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Have you talked with your children about COVID-19? We could all benefit from hearing how other parents handle this conversation with kids of all ages. We asked NorthShore physicians to share the conversations they have had with their children.
Here’s what they told us:
Sharon Robinson, MD, Pediatrics"There’s a lesson in every struggle. This pandemic is teaching you resilience, flexibility, empathy and the importance of a growth mindset. Even though your classroom experience will look very different this year, you are acquiring skills that no textbook can provide. These are characteristics that will stay with you for a lifetime and will make you a better person."
Jennifer Grant, MD, Infectious Disease, children ages 1 and 5"Like many children, my 5-year-old son loves superheroes. We told him that a face mask is pretty cool to wear because he can pretend he is a coronavirus fighting superhero! And it helps that we found masks featuring his favorite things, like the Cubs and rocket ships and dinosaurs. Aside from the fun and games, we treat it like a necessary article of clothing and have made it a habit. It was hard at first but now has become second nature. Just like when it’s cold outside and we need to wear hats and gloves, or when we are riding bikes and need to wear helmets. Now that we have COVID around, we need to wear our masks in public places to protect ourselves and to protect others. After getting over the initial hump, incorporating it into our routine was easier than I thought. Kids truly are resilient and adaptive!"
Sapana Shah, MD, Emergency Medicine, children ages 7 and 13"My attempt to quell my daughters’ concerns regarding COVID-19 have consisted of reassuring them that this is temporary. That, with time, we will find a way to get this under control. Until then, this has been an opportunity for us. An opportunity to reconnect as a family, an opportunity to learn the proper way to wash our hands, and clean our surroundings. Most importantly, the opportunity to take care of others by wearing a mask, by covering our coughs and by supporting one another if and when we feel ill. As an Emergency Physician, the best way to calm the fears of my daughters was by being on the front lines facing this virus head-on, and showing them that we can beat it by working together."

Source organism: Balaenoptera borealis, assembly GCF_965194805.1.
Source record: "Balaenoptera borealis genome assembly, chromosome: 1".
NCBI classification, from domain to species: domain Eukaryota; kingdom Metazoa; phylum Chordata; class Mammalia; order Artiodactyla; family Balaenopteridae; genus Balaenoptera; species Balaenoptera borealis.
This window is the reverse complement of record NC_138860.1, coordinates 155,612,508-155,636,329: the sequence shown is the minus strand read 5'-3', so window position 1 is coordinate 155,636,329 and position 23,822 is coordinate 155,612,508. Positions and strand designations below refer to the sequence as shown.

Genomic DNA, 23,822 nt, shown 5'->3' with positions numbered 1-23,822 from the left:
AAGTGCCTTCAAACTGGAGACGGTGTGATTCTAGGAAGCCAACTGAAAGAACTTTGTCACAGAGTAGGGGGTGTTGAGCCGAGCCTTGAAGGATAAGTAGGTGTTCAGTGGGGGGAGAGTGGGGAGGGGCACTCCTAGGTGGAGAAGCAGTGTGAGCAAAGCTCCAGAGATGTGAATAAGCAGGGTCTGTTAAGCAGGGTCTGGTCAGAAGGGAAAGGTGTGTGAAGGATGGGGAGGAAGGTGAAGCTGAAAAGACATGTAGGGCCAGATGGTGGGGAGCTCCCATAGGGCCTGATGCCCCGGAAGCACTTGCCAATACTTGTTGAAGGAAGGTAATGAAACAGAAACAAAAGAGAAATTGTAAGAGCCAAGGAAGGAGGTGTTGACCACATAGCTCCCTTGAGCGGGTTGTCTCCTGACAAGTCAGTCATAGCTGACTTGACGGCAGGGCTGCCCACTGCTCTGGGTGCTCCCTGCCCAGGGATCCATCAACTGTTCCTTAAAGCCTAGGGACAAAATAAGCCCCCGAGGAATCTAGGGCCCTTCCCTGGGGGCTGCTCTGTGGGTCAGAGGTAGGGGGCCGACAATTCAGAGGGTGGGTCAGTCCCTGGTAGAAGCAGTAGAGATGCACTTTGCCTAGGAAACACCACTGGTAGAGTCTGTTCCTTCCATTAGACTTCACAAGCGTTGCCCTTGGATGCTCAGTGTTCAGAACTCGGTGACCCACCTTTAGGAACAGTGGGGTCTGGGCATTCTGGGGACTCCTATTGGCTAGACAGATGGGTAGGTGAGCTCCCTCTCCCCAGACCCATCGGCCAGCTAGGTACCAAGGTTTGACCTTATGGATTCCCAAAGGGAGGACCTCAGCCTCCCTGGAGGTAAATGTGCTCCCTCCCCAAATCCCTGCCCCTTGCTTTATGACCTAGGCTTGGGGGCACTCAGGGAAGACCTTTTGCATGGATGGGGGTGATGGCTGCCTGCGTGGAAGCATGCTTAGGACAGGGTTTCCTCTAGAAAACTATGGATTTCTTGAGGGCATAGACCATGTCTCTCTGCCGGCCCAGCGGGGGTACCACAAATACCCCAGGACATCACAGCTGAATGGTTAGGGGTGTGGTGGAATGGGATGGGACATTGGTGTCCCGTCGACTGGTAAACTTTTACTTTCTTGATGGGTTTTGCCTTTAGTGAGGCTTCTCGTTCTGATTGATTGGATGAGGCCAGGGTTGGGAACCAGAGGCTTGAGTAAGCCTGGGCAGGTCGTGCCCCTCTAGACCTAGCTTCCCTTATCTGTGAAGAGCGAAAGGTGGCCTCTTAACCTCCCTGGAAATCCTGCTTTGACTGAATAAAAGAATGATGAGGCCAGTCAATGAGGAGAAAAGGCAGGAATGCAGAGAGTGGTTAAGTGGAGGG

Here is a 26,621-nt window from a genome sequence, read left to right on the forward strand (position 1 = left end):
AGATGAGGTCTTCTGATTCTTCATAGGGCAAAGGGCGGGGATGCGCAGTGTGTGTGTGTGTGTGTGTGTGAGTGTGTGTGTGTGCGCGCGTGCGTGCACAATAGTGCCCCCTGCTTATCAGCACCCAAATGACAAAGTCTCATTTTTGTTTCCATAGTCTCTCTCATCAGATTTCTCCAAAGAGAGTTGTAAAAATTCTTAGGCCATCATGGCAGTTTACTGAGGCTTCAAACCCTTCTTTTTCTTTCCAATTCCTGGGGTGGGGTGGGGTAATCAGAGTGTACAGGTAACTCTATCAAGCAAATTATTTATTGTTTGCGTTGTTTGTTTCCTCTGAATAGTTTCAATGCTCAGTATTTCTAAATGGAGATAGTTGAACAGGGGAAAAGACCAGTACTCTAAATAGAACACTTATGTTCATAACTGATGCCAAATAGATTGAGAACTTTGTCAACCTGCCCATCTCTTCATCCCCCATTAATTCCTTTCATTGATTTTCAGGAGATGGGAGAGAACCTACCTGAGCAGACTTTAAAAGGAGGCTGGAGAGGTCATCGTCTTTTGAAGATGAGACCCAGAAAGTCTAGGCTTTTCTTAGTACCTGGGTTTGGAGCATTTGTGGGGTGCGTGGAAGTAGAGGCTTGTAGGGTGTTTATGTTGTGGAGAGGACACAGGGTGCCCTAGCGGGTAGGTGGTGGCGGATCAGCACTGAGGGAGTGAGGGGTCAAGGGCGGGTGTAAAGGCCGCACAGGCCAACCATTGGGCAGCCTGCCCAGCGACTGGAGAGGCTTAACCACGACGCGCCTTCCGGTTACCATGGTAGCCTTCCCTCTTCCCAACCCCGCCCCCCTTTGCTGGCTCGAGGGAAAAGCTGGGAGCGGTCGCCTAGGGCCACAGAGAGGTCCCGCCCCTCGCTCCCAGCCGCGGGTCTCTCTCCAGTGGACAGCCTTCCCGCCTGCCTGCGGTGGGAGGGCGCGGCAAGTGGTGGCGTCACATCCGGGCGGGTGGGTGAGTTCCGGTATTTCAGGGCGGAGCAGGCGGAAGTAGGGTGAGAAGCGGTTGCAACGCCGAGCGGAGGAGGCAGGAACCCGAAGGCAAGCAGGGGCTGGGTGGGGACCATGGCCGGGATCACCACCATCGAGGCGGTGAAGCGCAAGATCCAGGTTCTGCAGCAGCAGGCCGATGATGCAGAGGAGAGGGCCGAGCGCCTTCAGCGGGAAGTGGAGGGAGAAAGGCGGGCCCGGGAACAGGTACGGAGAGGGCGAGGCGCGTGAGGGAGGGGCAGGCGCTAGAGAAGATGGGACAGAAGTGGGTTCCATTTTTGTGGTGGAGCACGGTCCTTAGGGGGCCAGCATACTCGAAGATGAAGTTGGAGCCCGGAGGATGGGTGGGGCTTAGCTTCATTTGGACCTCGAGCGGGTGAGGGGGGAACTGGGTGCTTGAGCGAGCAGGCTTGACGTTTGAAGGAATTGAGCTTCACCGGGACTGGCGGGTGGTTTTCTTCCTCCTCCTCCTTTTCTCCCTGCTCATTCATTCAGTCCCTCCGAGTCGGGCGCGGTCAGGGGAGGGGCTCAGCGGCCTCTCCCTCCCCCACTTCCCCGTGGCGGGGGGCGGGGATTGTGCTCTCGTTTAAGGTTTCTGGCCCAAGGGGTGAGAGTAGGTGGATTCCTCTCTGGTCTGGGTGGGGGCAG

Lakshmi Halasyamani, MD, Chief Quality Control and Transformation Officer, children ages 17 and 23"While we all wish that we had answers that were black and white and absolute, we realize that we live in a world with a lot of gray and our choices are really about reducing our risks. When we drive in a car, we reduce our risk of an accident by making sure our seatbelt is on, that we are going the speed limit, that we are not distracted or impaired, that our vehicle is safe, and the roads we choose to drive on have good visibility, are in good repair, and well-lit. A lot of how this goes is up to us. So, we need to make similar choices to protect ourselves and others from COVID – perform hand hygiene, wear a mask, stay home if you are sick, and maintain physical distance. These don’t take the risk away fully, but just like all the things we do to drive safely, we shift the narrative from being a victim to a person with an agency who can contribute to and shape our personal and collective outcomes."
Anand Srinivasan, MD, Orthopaedic & Spine Institute, children in preschool and 2nd grade"I tell the younger one that wearing a mask and washing hands are important to block germs. He reinforces this by stating “I don’t want to share your germs.” As far as the older one, we tell him the truth – there is a new virus to which we do not have immunity. We have to do our part through wearing masks and social distancing to help slow down the spread until a vaccine can be developed. Keeping him, his family, and his friends safe is the important thing and we have to change how we learn and play in order to help.
Stacy Brown, MD, OBGYN, Swedish Medical GroupI have a 3-year-old son and we talk a lot about the virus. We talked about how our lungs need air to go in and out for us to be healthy. The virus can get into our lungs and make it hard for air to get in and out, so we need to avoid the virus. We can avoid the virus by "giving people space" on our walks, wearing masks at school, and washing hands every time we get home. I feel like we followed a simple, matter of fact explanation of why we are doing what we are doing and he's onboard. If anything, he's the enforcer - more than once he has made us step to the side of the sidewalk to "give people space." Despite all the changes in his life, resilience and hope are built into children. He was just telling me the virus will be gone by Christmas, and I'm hopeful that is the direction we are headed."